For more about brain damage after carbon monoxide poisoning, click here. 

Language itself is our primary way of sharing ideas and information. We use our ability to utilize speech, reading and writing in every aspect of our lives from work and school to leisure activities and relationships. Accompanying the mechanics of language itself is a whole range of other cues that we use to enhance the exchange of language. These can be in the form of gestures, visual cues, intonation, facial expressions and other related cues which we decipher and utilize to understand that which is presented to us. We are able to discern nuances in speech which tell us if the speaker is being literal, joking or sarcastic.

The nuances of communication can be compared to a television show which before the break leaves us hanging with a look at what is coming up. We are given a small snippet of a conversation which promises a shocking plot twist only to come back after the break and realize that the entire conversation was not so spectacular. We merely comprehended the words in one way out of context and in another way in context. However, if we only had a takeaway of the words out of context we would have a very skewed understanding of what actually transpired. Only by understanding the totality of the information presented to us can we properly utilize the information.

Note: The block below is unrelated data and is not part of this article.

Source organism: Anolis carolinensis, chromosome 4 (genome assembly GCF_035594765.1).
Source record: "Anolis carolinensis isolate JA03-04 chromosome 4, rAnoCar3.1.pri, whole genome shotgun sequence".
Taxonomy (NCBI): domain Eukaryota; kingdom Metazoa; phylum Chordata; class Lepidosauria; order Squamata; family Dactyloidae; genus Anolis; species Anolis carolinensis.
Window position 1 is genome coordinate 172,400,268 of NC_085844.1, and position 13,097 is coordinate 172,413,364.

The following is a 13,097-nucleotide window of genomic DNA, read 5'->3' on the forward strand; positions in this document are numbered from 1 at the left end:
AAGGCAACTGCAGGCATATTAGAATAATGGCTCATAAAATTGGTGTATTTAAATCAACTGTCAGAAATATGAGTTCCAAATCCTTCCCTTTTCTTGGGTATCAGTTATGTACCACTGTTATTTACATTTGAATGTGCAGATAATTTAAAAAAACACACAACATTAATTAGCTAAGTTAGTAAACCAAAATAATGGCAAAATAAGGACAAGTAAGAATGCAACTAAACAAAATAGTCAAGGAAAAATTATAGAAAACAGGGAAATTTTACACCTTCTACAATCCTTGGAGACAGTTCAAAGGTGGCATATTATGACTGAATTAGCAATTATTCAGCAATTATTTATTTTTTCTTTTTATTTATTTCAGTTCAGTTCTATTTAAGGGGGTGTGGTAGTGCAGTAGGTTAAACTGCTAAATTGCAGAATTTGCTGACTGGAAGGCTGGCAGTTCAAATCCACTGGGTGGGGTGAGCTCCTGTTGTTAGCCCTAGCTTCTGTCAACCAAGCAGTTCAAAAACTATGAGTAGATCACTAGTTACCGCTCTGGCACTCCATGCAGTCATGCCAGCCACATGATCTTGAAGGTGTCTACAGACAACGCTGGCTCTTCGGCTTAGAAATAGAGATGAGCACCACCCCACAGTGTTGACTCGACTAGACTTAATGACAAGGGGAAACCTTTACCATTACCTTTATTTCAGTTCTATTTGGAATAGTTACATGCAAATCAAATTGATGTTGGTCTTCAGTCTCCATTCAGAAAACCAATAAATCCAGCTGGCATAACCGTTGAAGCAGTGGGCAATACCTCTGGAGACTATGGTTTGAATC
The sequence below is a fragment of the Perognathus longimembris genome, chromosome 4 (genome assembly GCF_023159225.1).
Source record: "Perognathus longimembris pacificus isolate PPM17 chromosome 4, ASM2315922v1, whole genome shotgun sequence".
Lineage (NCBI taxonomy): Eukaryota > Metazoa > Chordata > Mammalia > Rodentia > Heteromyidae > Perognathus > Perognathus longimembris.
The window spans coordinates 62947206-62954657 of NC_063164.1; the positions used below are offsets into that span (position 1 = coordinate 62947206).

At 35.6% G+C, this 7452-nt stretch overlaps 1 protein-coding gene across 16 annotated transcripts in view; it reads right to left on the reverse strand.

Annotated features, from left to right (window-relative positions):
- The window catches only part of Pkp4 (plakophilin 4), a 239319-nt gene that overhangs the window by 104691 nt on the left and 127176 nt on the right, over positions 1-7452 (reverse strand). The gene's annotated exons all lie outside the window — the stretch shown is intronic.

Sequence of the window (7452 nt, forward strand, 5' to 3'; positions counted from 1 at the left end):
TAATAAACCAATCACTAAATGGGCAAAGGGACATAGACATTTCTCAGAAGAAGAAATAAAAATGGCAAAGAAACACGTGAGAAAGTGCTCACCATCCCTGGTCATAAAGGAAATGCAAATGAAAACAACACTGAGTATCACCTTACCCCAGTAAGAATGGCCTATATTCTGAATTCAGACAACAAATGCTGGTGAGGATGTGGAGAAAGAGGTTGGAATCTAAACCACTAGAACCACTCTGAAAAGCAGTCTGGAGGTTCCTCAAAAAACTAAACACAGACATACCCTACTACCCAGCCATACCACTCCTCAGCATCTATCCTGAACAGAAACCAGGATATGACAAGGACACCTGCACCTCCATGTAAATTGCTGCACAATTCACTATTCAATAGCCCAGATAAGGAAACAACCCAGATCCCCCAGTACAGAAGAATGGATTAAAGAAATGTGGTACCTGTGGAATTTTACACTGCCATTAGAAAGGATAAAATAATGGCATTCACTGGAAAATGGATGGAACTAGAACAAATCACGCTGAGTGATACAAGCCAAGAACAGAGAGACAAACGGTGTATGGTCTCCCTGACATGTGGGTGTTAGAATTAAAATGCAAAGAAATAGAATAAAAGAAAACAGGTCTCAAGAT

The whole area of language (which most of us take for granted) it is a highly complex system. Language itself has rules. Letters have meaning. Sentences are constructed certain ways. Words are affected by time, gender, and even emotional connections which we acquire from the day we are born. Think of the rules one must learn when learning another language. We must learn present, past and future tenses, We must learn which nouns are feminine and masculine. We also learn social rules associated with language; which words are acceptable, what we say in the presence of others, etc.

Human language is amazing. Whether sharing a recipe for banana bread or an idea to end cancer forever, language is the basis for our entire civilization.

The Focal Geography of Comprehension

Comprehension deficits post brain injury

Understanding comprehension problems after brain injury requires more than a focus on narrow focal parts of the brain but the ways in which the entire brain integrate information in daily life.